Converting JSON to SQL Server CREATE TABLE Statements

Published on: 2018-05-22

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Tedious, repetitive tasks are the bane of any lazy programmer.  I know, because I am one.

One such repetitive task that I find comparable to counting grains of rice is building database layouts from JSON data sources.

While some online services exist that will parse JSON objects into database structures, I don’t like using them because I don’t trust the people running those sites with my data.  Nothing personal against them, I just don’t want to be passing my data through their servers.

My solution to this problem was to write a query that will parse my unfamiliar JSON documents into a series of CREATE TABLE statements.

Automatically Generating A SQL Database Schema From JSON

You can always get the most recent version of the query from GitHub, but I’ll post the current version below so that it’s easier to explain in this post:

In the variables section, we can define our input JSON document string as well as define things like a root table name and default database schema name.

There is also a string padding variable.  This padding variable’s value is added to the max value length found in each column being generated, giving each column a little bit more breathing room.

Next in the script is the recursive CTE that parses the JSON string.  The OPENJSON() function in SQL Server makes this part relatively easy since some of the work of determining datatypes is already done for you.

I’ve taken the liberty to convert all strings to nvarchar types, numbers to either floats or ints, booleans to bits, and datetime strings to datetime2s.

Two additional CTE expressions add an integer IDENTITY PRIMARY KEY column to each table as well as a column referencing the parent table if applicable (our foreign key column).

Finally, a little bit of dynamic SQL pieces together all of these components to generate our CREATE TABLE scripts.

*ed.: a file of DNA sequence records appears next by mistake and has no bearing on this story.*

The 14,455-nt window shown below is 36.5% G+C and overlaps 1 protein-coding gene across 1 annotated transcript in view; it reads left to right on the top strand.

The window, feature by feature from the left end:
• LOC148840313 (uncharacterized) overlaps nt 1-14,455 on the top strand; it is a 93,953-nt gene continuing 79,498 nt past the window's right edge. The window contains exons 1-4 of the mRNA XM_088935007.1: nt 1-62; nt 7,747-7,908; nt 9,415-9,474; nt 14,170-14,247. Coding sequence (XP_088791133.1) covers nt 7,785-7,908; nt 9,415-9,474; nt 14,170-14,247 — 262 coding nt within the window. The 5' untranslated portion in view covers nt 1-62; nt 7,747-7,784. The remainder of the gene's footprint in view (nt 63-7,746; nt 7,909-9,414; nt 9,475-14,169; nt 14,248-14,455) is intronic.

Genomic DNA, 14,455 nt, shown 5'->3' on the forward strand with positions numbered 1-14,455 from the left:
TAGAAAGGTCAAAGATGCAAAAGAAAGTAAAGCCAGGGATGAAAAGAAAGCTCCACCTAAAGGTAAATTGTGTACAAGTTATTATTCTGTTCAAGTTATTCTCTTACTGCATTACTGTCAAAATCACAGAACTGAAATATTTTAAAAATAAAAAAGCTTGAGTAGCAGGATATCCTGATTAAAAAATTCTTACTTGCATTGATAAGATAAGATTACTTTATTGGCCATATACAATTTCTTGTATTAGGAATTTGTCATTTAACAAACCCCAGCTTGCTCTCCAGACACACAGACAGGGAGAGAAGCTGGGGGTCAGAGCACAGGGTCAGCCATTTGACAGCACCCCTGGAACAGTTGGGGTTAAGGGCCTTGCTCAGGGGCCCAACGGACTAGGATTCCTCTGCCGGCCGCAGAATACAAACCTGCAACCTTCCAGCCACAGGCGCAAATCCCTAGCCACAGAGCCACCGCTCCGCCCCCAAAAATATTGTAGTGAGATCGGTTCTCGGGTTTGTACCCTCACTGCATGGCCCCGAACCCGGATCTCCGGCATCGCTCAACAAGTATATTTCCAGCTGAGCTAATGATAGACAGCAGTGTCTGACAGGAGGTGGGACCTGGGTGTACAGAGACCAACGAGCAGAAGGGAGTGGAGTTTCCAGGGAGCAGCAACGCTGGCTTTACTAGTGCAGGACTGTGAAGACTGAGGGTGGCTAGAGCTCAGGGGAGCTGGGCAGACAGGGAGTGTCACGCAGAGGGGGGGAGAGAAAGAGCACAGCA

Limitations

I created this code with a lot of assumptions about my (unfamiliar) JSON data sets.  For the purpose of roughly building out tables from large JSON files, I don’t need the results to be perfect and production-ready; I just want the results to be mostly correct so the vast majority of tedious table creation work is automated.

With that disclaimer made, here are a few things to be aware of:

  • Sometimes there will be duplicate column names generated because of naming – just delete one.
  • While foreign key columns exist, the foreign key constraints don’t.
  • This code uses STRING_AGG.  I’ll leave it up to you to convert to STUFF and FOR XML PATH if you need to run it in versions prior to 2017.

Summary

This script is far from perfect.  But it has eliminated the need for me to build out these tables and columns from scratch.  Sure, the output sometimes needs a tweak or too, but for my purposes I’m happy with how it turned out.  I hope it helps you eliminate some boring table creation work too.

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ʼ;ŚℇℒℇℂƮ *: How Unicode Homoglyphs Can Thwart Your Database Security

Published on: 2017-09-12

Photo by Niketh Vellanki on Unsplash

For the past couple weeks I’ve been writing about how to protect your database from a SQL injection attack.  Today, we will keep the trend going by looking at how implicit unicode conversions can leave your data vulnerable.

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What’s a homoglyph?

A homoglyph is a character that looks like another character. l  (lowercase “L”) and 1  (the number) are considered homoglyphs.  So are O  (the letter) and 0  (the number).

Homoglpyhs can exist within a character set (like the Latin character set examples above) or they can exist between character sets.  For example, you may have the unicode apostrophe  ʼ, which is a homoglyph to the Latin single quote character ' .

How does SQL Server handle unicode homoglyphs?

Funny you should ask.  If you pass in a unicode character to a non-unicode datatype (like char), SQL implicitly converts the unicode character to its closest resembling non-unicode homoglyph.

To see this in action, we can use the unicode apostrophe from the example above:

You can see in the second column SQL automatically converted the apostrophe to a single quote:

Although this implicit character conversion can be convenient for when you want to display unicode characters in a non-unicode character set, it can spell disaster for your SQL Server security.

Unicode Homoglyph SQL Injection

If you are already using sp_executesql or QUOTENAME() when building your dynamic SQL queries then you are safe from this type of SQL injection.